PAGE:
So, yeah, that’s me as a kid dressed up like Godzilla for Book Week at school. We were supposed to dress up as our favorite book character, and I looked and looked until I found a Godzilla book just so I could dress up in this awesome costume at school. I was a super-cool kid.
I’m sure you know by now that the new Godzilla flick is coming out in a couple of weeks. I have to admit that I’m pretty excited about it, even though I know I’m just getting sucked into the hype. American movie studios don’t understand Godzilla. I know I sound like a whiny teenager (but mom just doesn’t understand me), but this much is true. This new film will make Godzilla a huge CGI monster. He will be much more “realistic,” and through the magic of CGI, his devastation will look as much like real devastation as possible. There are a few things I’m worried about, though.
Original Japanese Godzilla was a metaphor for atomic weapons. His ability to destroy and his radioactive breath was the atomic threat. That’s what made him a great monster. Just like Stoker’s Dracula, Shelley’s Creature, and Romero’s zombies before him, Godzilla represented a legitimate cultural fear.What, ultimately, would all of that radioactivity from Hiroshima and Nagasaki do to the people of Japan? Godzilla was the embodiment of that anxiety.
The American version can’t have him represent the same threat in the same way. If he ends up being the same symbol, his meaning changes. He then represents something that we are doing to ourselves, not something we had done to us. That could be interesting enough. I just worry that they will strip him of his symbolism.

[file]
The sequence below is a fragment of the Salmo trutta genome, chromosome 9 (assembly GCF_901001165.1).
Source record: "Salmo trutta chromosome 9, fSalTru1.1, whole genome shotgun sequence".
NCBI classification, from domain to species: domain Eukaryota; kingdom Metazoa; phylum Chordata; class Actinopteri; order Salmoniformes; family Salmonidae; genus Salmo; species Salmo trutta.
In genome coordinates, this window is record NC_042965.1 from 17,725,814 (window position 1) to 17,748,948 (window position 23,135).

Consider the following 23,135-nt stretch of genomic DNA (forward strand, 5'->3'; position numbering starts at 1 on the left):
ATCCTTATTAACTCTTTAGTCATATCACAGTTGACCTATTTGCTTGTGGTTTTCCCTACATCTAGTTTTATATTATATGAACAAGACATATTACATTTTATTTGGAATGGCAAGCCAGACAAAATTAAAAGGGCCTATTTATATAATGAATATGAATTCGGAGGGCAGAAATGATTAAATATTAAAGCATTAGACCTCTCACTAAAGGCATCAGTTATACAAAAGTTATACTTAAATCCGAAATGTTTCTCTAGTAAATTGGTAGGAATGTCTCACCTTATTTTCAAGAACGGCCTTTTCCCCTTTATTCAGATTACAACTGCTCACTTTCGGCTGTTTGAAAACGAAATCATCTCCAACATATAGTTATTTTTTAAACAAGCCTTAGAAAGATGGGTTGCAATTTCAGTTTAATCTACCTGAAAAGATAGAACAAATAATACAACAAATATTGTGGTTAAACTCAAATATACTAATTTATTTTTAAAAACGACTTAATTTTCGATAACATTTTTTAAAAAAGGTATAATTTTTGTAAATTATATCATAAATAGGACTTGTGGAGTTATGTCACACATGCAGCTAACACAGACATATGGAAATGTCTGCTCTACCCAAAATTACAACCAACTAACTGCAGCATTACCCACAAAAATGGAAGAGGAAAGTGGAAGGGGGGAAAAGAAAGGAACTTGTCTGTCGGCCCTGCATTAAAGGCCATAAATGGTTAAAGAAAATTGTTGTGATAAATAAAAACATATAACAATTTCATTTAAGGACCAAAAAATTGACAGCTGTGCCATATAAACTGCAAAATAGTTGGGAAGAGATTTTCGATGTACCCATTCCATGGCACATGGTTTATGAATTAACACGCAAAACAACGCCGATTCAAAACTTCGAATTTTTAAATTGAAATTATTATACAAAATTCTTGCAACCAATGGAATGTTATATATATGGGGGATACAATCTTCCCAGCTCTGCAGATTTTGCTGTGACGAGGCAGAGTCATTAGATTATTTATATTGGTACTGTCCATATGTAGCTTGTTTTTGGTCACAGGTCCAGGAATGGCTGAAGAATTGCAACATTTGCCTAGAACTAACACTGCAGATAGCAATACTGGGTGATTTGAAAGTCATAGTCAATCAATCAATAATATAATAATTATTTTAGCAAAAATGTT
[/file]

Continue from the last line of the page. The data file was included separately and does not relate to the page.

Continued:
And honestly, the loss of the symbol is the least of my worries. I would be happy with watching a giant monster movie for entertainment purposes only–especially now that I see Godzilla will feature a second monster (or group of monsters) that the Internet tells me is called Muto. The single greatest thing about the original Godzilla films was the scenes where two ridiculous-looking monsters just slugged it out in a good, old-fashioned fist-fight. As we know, Godzilla was usually a man in a suit fighting other men in suits (or animatronics) in little, miniature cities. The cheesier and the campier, the better. It’s the same thing, in my opinion, that made the original Star Wars trilogy far superior to the new trilogy–it doesn’t take itself too seriously and doesn’t use CGI as a crutch. I am quite certain that the new Godzilla will be less 1977 Star Wars and more Michael Bay Transformers.
But still, I will watch it. I will watch it and I will love it, at least at first, because of what Godzilla the cultural icon means to me. When I was a kid, I was fascinated with the world that was created in these movies–a world populated by monsters. I was enthralled with the giant moths and the three-headed monsters that Godzilla fought. In the franchise, I was introduced to my first anti-hero–the monster that saved Japan as often as he destroyed it. It was a complex and magical fiction that was written in a culture that was foreign to me. I wrote my own giant monster stories and made my own giant monster videos.
In many ways, Godzilla made me curious and inspired me to creative pursuits. Sometimes, I still catch myself doodling the monster’s profile in my notes at meetings.
So yeah–I’m kind of excited about the new film. But if I’m honest, I’m even more excited that Godzilla vs. Mothra is streaming on my TV right now. Man! That shriek that Godzilla lets out when he comes out of the ocean for the first time–it still gets me.
What were your unique inspirations as a child? What was the first book/ movie/ series you remember being way excited about?
Until next time!